What would happen to your life if the things that cause you chronic suffering, vanished? 

Instead of getting a good scrubbing regularly, through a meaningful relationship with nature, we accept these elements of suffering as permanent—as essential to our being. We grow around them, fostering a persona that isn’t true to our essence. And we know, on some level—that we’re denying our soul access to co-pilot life with us. This mental/emotional congestion shows up as illnesses of the heart, the mind and the body.  

The idea of cleaning out the muck seems impossible, in fact, society tells us it is impossible all the while not-so-magic pills are pushed to keep us striving for relief. We go on about our day, accepting the challenge of building an internally cluttered and noisy life atop society’s false pillars.

Unfortunately, this means that even in a mild breeze of crisis (real or imagined)—we crumble.

It’s been troubling to learn, up close, just how endangered undisturbed nature is in South America. Nature is endangered globally and has been for a while, but at this moment, the danger is peaking. Governments and the world’s richest people continue to privatize nature—sacred, life-sustaining nature. Seemingly with little thought, these people and their corporations pollute, toxify and destroy life. Scoffing at legal and ethical protections because to them, every holy thing is for sale. These foolish, malevolent acts of short-sightedness and greed are evidence of society’s addiction to the false promise of money equating to happiness.

Looking at the pillar’s these people hoist themselves onto, it is clear how deep the delusion goes. To see untouched nature as a revenue stream is no different than seeing young, innocent children as candidates for the sex trade. It may seem a gruesome comparison to you, but for profiteers, there is no difference. It is about removing the soul of another being for personal profit—souls are worth a lot.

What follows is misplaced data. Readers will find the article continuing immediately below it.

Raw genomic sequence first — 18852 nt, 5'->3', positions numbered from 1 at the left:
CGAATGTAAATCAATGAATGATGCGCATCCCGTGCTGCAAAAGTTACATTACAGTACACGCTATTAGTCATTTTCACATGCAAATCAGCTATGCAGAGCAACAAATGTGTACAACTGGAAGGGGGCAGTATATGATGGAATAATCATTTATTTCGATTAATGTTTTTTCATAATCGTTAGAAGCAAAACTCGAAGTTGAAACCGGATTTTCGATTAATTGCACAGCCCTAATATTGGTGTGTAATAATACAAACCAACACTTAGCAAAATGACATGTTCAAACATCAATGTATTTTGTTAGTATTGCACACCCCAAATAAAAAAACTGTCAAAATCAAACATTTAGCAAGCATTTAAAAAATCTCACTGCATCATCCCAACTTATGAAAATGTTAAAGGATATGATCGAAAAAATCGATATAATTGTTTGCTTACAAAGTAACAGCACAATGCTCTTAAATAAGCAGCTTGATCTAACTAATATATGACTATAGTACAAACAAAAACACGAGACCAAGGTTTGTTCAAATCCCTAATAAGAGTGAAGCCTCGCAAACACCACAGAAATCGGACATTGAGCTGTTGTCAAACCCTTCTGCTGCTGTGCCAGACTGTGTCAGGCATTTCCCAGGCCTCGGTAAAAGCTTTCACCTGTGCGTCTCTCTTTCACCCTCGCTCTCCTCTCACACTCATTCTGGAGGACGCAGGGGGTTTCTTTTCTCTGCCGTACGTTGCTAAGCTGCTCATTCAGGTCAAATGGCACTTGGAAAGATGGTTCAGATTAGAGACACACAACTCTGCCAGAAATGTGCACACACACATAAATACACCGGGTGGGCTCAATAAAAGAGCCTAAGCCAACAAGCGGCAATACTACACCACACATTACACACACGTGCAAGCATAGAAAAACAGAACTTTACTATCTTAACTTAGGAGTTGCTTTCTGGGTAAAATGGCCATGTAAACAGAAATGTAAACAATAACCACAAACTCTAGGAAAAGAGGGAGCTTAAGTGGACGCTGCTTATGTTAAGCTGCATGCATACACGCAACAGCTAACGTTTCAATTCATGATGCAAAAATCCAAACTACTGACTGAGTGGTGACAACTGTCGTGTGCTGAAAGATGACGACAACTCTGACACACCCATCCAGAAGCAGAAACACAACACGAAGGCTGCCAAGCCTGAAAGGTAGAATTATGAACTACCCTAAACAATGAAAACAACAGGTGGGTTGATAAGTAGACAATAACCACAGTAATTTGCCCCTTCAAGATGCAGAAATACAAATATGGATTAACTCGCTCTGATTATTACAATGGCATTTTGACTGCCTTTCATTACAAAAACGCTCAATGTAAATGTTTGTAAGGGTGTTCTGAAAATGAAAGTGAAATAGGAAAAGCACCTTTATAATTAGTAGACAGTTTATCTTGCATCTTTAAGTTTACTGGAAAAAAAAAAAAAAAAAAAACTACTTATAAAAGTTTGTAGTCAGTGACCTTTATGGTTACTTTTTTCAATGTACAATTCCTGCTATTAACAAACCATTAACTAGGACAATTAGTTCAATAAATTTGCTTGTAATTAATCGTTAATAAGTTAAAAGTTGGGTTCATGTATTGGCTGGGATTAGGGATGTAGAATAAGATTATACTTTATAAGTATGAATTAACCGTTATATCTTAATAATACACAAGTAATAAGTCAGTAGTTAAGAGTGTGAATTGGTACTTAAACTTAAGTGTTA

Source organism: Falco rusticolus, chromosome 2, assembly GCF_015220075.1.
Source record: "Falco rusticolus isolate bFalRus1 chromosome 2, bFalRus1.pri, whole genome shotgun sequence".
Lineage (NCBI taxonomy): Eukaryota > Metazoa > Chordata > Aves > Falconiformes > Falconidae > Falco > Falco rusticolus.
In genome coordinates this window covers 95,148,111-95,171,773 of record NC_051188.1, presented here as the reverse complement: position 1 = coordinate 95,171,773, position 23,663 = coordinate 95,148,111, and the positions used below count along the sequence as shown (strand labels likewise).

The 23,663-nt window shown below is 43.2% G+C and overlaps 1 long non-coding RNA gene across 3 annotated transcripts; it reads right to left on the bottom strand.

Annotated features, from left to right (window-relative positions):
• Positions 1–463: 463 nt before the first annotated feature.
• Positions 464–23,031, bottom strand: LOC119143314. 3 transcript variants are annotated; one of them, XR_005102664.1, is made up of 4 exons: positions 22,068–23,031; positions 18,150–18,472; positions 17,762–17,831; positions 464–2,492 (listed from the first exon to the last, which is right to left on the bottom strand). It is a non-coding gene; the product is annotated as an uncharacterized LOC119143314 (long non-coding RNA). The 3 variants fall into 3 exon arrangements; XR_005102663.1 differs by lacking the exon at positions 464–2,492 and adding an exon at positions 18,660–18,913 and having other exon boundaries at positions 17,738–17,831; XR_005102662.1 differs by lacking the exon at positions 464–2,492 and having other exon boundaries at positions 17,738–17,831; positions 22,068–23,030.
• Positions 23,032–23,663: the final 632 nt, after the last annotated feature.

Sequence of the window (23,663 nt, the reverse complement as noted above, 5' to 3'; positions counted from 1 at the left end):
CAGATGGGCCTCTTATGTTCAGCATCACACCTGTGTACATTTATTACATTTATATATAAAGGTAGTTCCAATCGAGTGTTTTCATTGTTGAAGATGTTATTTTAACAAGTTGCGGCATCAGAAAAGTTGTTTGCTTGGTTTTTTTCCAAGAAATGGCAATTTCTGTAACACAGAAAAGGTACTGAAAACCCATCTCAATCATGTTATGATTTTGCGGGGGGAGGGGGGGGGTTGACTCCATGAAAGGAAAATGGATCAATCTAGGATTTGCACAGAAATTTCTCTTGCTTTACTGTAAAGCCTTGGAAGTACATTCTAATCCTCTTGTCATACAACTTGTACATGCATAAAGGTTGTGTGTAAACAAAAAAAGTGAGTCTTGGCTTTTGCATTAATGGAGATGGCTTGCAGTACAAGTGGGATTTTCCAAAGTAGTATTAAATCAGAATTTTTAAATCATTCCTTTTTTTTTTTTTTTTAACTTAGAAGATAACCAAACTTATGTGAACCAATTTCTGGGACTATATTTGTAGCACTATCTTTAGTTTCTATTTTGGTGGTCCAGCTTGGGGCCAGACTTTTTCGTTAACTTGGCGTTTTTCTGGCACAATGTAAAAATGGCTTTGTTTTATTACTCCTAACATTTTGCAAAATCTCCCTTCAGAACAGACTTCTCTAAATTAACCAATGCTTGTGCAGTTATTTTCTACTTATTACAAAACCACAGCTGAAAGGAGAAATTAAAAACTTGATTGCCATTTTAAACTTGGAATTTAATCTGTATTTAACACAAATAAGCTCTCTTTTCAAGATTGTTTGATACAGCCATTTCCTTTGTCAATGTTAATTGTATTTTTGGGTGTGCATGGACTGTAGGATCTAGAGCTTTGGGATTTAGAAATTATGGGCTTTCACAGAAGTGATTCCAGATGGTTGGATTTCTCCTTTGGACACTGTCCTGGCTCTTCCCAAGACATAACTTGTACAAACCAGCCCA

Humankind has not woven the web of life. We are but one thread within it. Whatever we do to the web, we do to ourselves. All things are bound together. All things connect.
— Chief Seattle

Nature is the original church. The original synagogue. The original mosque. Undisturbed nature is a cathedral more magnificent than any human can design.

Nature is the original hospital. Medicine and healing elixirs abound in nature, including those to shift the psyche from delusion to awareness. Every animal other than human recognizes there is no need for a pharmacy full of man-made chemicals, as nature provides for every ill. In nature, unlike the pharmacy, ills are cured—not milked and masked.

And it goes on … nature as the original restaurant, the original house, the original community gathering space, the original artist’s loft …

As I move through towns, big cities, small villages on busses packed with humans—and then, joyfully, back into nature—it is undeniable how sacred the natural world is. I can feel my heartbeat mirror the pace of each place we pass through, from frenzied to tranquil, and I recognize how my own survival depends on my being able to regularly access green spaces.

The good news is, nature as the ultimate healer isn’t a unique experience. We all have a church, a hospital and a home in nature. The heartbreaking news is that far too many people don’t recognize it—valuing nature, not for its divinity and life-saving capacity but rather, for its unsustainable promise of momentary, monetary wealth.